Film School & Education | Interviews | Vermont

New Low-Residency MFA Film Program Launches at Vermont College of Fine Arts

1 May , 2013  

Written by Dave Walker | Posted by:

A low-residency film program is reimagining film production for independent filmmakers and screenwriters who are looking to bring their visions to life.

The Vermont College of Fine Arts is celebrating its fifth birthday by launching a new, innovative film school, a low-residency program designed for independent filmmakers and screenwriters looking to explore and refine their craft while developing a body of work and building professional relationships. The program will feature an individualized curriculum that brings students and faculty together twice a year for week-long, intensive residencies at the campus in Montpelier, Vermont. These workshops will feature a variety of presentations, screenings and collaborative exercises and tutorials. Then, in the ensuing six months between the residencies, students are paired with an instructor who they correspond with as they work on a project from their homes.

The program will be chaired by Laura Colella, whose newest film Breakfast With Curtis we reviewed last October. Colella has taught 16mm film production and directing at RISD for sixteen years and currently teaches screenwriting at Brown University. Along with teaching her courses, she has fostered a bright career as an acclaimed independent filmmaker and was one of Filmmaker Magazine’s 25 New Faces of Independent Film. Her films have screened at over 100 festivals internationally and have reeled in over twenty-five awards and various fellowships and grants. As founding faculty chair, Colella is responsible for organizing the program’s biannual retreats and for recruiting an impressive team of instructors.

“I think what’s especially distinctive about the faculty in this program is that they are active working filmmakers, animators and screenwriters, versed in many aspects of production,” Colella remarked. “The curriculum is project-based, and faculty will provide individual mentorship and guidance as students create work. Artistic development is a priority.”

All of the teachers are accomplished filmmakers and auteurs with a distinctive, modern voice. For instance, documentary filmmaker Nina Davenport’s first-person documentary features have drawn acclaim for the way they freely meander through the episodes of her own life while simultaneously bringing them under the scrutiny of self-reflection. Director Terence Nance is an IFP Narrative lab alumnus whose vibrant, pulsating visions of romance and urban life are on display in An Oversimplification of Her Beauty. Adding further to the multifaceted faculty, T. Marie Dudman, who is known internationally for her Time Based Pixel Paintings, creates work that falls somewhere between fine art, animation and installation.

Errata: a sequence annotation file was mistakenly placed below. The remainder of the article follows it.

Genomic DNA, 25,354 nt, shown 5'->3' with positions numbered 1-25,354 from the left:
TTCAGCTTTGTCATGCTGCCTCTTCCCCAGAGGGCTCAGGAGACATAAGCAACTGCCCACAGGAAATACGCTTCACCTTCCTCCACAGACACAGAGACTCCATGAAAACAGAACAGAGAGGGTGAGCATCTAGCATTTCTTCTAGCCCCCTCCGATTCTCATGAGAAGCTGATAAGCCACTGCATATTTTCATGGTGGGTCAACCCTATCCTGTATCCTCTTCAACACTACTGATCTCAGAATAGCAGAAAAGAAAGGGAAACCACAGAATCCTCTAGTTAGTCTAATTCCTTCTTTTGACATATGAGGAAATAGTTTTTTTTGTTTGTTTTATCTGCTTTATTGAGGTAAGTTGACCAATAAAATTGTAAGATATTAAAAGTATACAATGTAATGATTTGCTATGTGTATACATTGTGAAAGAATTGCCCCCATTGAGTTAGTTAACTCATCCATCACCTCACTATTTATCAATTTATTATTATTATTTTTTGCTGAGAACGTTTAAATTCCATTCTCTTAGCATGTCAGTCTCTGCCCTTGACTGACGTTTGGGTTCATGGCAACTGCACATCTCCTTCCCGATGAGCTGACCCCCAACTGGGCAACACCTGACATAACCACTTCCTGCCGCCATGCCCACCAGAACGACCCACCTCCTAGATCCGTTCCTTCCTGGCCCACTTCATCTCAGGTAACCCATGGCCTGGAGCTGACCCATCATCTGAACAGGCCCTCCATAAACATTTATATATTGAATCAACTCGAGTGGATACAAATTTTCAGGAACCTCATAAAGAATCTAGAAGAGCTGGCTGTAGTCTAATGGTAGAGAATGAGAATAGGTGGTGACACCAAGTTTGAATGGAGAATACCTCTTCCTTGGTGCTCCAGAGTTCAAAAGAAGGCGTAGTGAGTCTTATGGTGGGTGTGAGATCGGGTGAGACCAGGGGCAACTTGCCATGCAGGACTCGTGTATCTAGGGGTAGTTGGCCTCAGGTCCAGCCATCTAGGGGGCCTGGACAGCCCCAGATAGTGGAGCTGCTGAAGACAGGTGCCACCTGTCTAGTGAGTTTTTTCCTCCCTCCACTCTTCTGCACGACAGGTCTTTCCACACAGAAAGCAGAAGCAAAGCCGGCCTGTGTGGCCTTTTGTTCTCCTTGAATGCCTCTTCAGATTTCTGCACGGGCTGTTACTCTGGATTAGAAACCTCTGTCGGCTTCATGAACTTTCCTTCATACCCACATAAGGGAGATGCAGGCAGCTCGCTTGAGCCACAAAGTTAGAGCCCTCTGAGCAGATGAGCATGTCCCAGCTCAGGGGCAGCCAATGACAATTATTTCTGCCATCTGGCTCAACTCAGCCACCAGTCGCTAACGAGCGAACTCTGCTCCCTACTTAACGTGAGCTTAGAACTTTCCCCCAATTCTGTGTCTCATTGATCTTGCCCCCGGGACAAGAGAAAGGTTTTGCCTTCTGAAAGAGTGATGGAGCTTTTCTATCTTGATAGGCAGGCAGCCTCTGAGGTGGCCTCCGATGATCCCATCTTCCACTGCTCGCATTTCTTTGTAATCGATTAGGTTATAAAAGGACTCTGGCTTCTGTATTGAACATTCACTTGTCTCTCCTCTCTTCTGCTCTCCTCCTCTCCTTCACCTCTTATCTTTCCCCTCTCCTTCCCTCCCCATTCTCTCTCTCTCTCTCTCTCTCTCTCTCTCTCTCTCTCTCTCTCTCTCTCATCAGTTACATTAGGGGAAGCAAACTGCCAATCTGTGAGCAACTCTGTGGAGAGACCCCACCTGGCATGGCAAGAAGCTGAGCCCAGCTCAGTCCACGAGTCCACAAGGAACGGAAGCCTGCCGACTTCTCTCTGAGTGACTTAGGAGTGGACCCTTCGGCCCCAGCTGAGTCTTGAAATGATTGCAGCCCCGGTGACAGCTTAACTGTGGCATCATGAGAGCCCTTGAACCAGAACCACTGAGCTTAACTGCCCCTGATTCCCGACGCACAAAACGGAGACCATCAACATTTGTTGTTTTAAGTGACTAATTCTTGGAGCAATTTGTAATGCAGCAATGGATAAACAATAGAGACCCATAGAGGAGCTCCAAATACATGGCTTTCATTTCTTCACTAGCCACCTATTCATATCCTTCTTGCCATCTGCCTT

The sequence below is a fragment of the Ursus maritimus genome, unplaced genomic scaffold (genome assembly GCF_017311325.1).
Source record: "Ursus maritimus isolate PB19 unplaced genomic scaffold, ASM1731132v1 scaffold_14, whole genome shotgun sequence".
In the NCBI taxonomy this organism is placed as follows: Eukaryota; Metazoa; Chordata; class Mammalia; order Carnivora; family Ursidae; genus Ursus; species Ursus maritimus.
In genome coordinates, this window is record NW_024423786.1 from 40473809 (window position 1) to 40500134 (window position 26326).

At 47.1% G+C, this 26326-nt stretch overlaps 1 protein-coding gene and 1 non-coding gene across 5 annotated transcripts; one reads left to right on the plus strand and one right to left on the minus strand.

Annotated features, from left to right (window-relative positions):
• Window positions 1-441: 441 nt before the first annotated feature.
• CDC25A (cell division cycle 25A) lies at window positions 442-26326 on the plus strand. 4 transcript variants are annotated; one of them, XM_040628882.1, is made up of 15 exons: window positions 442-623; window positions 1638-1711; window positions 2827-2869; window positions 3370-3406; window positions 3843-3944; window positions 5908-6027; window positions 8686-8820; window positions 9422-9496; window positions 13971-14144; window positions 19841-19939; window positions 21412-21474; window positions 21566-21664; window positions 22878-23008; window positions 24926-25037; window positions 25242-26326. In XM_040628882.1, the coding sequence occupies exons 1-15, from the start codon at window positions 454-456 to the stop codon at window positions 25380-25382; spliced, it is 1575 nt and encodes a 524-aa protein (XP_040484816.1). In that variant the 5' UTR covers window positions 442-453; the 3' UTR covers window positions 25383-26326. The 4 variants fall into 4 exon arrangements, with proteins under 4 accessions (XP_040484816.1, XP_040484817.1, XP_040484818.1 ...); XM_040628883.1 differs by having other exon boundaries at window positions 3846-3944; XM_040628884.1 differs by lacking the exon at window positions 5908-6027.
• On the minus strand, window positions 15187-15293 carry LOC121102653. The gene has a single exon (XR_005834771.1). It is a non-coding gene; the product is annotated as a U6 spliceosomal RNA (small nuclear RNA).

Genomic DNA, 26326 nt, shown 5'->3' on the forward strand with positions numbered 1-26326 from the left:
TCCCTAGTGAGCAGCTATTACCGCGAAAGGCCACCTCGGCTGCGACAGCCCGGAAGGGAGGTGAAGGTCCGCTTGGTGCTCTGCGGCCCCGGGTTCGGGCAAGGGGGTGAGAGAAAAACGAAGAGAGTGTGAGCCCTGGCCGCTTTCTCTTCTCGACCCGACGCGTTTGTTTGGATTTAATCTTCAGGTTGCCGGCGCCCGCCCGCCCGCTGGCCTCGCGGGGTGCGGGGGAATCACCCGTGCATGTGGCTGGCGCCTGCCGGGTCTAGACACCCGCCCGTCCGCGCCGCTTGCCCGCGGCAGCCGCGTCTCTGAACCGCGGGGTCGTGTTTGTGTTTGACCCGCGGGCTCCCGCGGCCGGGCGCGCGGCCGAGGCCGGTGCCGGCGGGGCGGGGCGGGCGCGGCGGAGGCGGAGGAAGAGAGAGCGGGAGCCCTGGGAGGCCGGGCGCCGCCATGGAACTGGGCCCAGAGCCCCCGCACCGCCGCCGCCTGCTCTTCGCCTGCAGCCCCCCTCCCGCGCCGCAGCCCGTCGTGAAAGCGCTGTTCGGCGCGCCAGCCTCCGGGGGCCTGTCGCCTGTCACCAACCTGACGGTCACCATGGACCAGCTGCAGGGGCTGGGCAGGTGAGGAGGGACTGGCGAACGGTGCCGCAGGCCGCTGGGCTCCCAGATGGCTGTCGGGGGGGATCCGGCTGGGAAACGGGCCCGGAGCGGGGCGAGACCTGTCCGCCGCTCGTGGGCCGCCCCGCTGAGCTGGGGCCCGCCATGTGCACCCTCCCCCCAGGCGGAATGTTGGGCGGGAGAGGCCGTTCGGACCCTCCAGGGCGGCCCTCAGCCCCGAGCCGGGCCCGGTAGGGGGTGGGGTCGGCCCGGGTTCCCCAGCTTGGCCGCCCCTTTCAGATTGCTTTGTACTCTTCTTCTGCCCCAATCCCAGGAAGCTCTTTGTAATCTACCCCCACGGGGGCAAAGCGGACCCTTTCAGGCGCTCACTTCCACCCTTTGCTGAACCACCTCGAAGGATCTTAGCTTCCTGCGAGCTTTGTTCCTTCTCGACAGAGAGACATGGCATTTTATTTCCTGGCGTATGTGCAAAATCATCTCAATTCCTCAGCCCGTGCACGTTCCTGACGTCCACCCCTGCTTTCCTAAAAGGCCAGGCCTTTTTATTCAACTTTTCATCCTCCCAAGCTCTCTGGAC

“I sought faculty whose work was really exciting, and reflected strong creative vision, craftsmanship, and a holistic, hands-on approach to filmmaking,” Colella says of her choices.

Low-residency degrees like this have been gaining momentum in recent years because they offer an attractive alternative to more costly and demanding campus programs. Many students who want to develop their work without sacrificing their professional careers or other commitments have embraced these more accommodating courses of study. Furthermore, students and teachers pursuing careers in creative fields feel this paradigm more accurately mimics (and prepares students for) what it is like to be an artist juggling personal pursuits with the realities of making a living.

Often, students in low-residency programs are older, more career-oriented and are spending their own savings on their education. They expect more tangible and redeemable end-results from the curriculum and are commonly characterized as more practically oriented. Advocates of low-residency programs claim that many students studying within more traditional programs can easily become rarefied within the protective embryo of the university green.

Eschewing the typical slew of syllabi, courses, grades, and books, these low-cost programs can focus on the central asset of any strong graduate MFA program: the one-on-one student-mentor relationship. “It’s a relatively simple concept and that’s part of the beauty of it. It’s very streamlined; centered around an individual curriculum between faculty mentor and student,” Colella explains. “Anything you’d expect like screenings and readings would be designed in relation to a project. In my experience, what students really want the most is individual attention towards their projects.”

Ostensibly, an online correspondence offers some distinct advantages to traditional classroom critiques. Exchanging thoughts in writing enables students to reflect on the criticism they receive from their mentors and take the time to craft thoughtful responses. Then, the in-person workshops can build on this foundation, providing an interpersonal context in which to screen and receive work, pose criticisms and experiment with new technologies and techniques.

Furthermore, students are encouraged to collaborate, lend a helping hand, and serve on the crew for other student shoots. With an annual tuition of $20,500, the program allows students to allocate more money to their projects. Colella believes that financial resources that would typically be allocated to a higher tuition or more books can now support a mutual exchange of services — “I’ll go out and help you for a weekend and you help me for a weekend.” But will the community established during the residencies be strong enough to persist once the students have dispersed to their respective homes?